Blaker Family of Sussex - Reminiscences


Appointment as Assistant Surgeon.

ON the last day of 1867 I left the Hospital as House Surgeon, and in 1869 was appointed Assistant Surgeon. In 1870 I did my first ovariotomy, the second done in the Hospital, and the first successfully. It was, fortunately, a particularly easy case. The patient ran away from the Hospital, frightened by the fire which occurred in the east-end of the building about that time. As I was walking up the Marine Parade the evening before the operation, I met a retired elderly medical man, who strongly advised me not to attempt an operation, which was "scarcely justifiable," and might lead to unpleasant consequences to myself. I am not sure he did not mention "Coroner's Inquest." Considering the enormous mortality of hernia operations of those days, and the teaching that a wound of the peritoneum was almost certainly fatal, it is not to be wondered at that ovariotomy, when first introduced by Sir Spencer Wells, should have been received by the profession with a storm of abuse, and that all sorts of opprobrious epithets should have been applied to those who practised it. But this opposition was of short duration. The position of a woman, the subject of ovarian disease, in those days was terrible. After a painful illness of a year, or, at most, two, with all the miseries of dropsy, relieved perhaps from time to time by tapping, in those days a somewhat dangerous operation, she could only look forward to a fatal termination. It is not surprising, under these circumstances, that she should take the risk of an operation that would restore her to health, though that risk might be great.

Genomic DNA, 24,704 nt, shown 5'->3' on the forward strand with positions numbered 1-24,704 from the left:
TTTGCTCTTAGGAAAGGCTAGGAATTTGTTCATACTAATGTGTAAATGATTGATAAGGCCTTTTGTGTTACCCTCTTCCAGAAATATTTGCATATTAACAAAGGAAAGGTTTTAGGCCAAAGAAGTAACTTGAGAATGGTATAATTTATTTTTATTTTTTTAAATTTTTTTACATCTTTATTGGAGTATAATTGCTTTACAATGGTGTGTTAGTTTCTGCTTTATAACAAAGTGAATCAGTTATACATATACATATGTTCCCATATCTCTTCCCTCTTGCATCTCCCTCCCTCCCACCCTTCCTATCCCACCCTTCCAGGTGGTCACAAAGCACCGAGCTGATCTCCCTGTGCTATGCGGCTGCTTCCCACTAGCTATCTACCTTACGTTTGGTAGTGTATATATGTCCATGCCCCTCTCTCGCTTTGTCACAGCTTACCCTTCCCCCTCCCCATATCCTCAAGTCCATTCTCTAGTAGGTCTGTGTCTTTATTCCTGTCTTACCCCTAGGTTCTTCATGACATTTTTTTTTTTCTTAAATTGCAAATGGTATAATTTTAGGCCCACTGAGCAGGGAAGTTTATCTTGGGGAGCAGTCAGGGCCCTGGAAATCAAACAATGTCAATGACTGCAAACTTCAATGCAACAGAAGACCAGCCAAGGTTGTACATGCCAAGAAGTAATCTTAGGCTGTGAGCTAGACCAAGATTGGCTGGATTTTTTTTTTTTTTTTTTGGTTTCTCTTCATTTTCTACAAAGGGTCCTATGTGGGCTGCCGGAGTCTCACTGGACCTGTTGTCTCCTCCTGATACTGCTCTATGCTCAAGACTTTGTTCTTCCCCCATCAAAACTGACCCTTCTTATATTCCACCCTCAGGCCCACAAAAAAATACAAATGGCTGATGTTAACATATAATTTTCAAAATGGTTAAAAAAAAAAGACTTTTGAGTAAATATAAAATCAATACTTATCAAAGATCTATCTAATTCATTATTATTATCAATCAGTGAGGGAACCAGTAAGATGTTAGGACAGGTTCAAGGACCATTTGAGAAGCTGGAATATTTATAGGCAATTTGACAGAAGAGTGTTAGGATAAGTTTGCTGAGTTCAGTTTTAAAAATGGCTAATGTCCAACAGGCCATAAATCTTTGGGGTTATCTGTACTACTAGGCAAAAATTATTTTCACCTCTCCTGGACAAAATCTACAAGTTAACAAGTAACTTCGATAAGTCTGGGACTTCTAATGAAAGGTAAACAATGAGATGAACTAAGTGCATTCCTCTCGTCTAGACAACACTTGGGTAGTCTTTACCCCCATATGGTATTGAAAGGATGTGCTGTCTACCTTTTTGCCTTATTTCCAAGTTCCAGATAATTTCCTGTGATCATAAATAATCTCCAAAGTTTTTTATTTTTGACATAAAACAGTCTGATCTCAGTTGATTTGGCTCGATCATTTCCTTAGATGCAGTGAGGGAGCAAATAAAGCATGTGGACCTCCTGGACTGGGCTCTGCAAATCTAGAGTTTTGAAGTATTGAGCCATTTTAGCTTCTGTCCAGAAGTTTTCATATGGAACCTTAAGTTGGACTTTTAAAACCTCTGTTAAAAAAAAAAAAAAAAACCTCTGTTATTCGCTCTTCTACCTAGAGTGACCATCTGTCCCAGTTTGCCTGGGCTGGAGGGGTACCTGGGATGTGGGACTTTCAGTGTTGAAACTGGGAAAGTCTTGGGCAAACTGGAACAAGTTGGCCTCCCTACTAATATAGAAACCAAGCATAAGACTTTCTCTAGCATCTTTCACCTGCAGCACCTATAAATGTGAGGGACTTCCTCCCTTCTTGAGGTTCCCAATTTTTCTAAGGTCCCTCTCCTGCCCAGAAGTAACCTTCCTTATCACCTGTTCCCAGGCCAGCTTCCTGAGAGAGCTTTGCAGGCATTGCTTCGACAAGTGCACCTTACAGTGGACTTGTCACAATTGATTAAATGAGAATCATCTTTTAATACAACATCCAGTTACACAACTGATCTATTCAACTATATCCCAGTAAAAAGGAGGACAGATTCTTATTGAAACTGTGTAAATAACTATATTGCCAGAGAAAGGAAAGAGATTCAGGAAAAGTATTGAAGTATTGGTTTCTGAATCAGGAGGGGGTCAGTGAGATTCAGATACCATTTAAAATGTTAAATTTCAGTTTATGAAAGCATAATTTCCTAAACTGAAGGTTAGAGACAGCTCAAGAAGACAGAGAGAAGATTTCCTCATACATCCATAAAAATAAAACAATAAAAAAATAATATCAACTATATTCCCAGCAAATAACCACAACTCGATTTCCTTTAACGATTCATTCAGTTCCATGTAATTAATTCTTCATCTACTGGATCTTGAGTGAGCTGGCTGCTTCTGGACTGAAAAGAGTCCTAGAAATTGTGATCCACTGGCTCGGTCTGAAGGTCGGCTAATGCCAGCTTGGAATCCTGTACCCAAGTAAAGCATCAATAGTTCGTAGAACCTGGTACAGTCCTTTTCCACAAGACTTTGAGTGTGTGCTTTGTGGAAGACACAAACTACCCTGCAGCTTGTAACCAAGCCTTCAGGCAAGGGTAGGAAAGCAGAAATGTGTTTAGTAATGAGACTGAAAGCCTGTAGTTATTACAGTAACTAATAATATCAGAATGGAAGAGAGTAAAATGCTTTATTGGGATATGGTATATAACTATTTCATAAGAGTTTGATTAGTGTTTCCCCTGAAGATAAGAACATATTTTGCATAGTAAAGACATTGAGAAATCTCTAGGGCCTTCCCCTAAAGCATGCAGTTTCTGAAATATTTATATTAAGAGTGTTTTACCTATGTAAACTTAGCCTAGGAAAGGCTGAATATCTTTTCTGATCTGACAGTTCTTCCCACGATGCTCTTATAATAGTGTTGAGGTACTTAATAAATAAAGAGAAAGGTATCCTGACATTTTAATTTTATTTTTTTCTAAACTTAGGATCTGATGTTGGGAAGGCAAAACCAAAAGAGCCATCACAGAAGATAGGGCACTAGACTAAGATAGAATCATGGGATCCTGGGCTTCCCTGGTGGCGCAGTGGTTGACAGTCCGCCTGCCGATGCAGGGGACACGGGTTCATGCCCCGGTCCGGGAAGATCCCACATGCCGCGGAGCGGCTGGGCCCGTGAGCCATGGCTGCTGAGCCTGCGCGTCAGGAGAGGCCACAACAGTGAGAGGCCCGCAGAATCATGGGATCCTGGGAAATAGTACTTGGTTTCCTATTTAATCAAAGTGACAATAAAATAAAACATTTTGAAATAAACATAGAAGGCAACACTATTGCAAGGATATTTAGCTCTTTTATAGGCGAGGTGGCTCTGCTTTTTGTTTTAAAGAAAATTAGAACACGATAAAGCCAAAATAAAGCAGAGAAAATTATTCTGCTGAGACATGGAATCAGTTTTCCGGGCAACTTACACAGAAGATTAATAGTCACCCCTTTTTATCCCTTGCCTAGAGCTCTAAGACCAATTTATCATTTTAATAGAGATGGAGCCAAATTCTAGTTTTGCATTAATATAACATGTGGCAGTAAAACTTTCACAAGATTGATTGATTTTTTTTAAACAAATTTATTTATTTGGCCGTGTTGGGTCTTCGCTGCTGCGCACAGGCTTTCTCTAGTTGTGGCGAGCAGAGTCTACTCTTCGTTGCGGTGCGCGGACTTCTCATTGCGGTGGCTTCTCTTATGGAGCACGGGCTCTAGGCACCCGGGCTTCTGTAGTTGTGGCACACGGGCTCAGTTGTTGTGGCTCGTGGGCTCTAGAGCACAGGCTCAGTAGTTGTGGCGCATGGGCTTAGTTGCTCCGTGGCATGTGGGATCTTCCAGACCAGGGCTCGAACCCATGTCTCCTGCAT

The number of successful cases was at first very encouraging, and quickly became greater as the management of patients and the manner of doing the operation improved. Still surgeons had to feel their way. The initial difficulty was in diagnosis. Abdominal tumours having been looked on as beyond the reach of surgery, little pains had been taken to differentiate between the various forms, and mistakes were thus often made. Then the idea that patients required food soon after the operation was the cause of some failures. One by one errors of this sort were rectified, and the number of failures decreased. The greatest advance was, perhaps, the exchange of the clamp for the internal ligature, which marked a great advance in the practice of general Surgery. I well recollect a remark in one of the journals, that nothing but its success could justify such an unsurgical procedure as leaving a ligature in the interior of the body.

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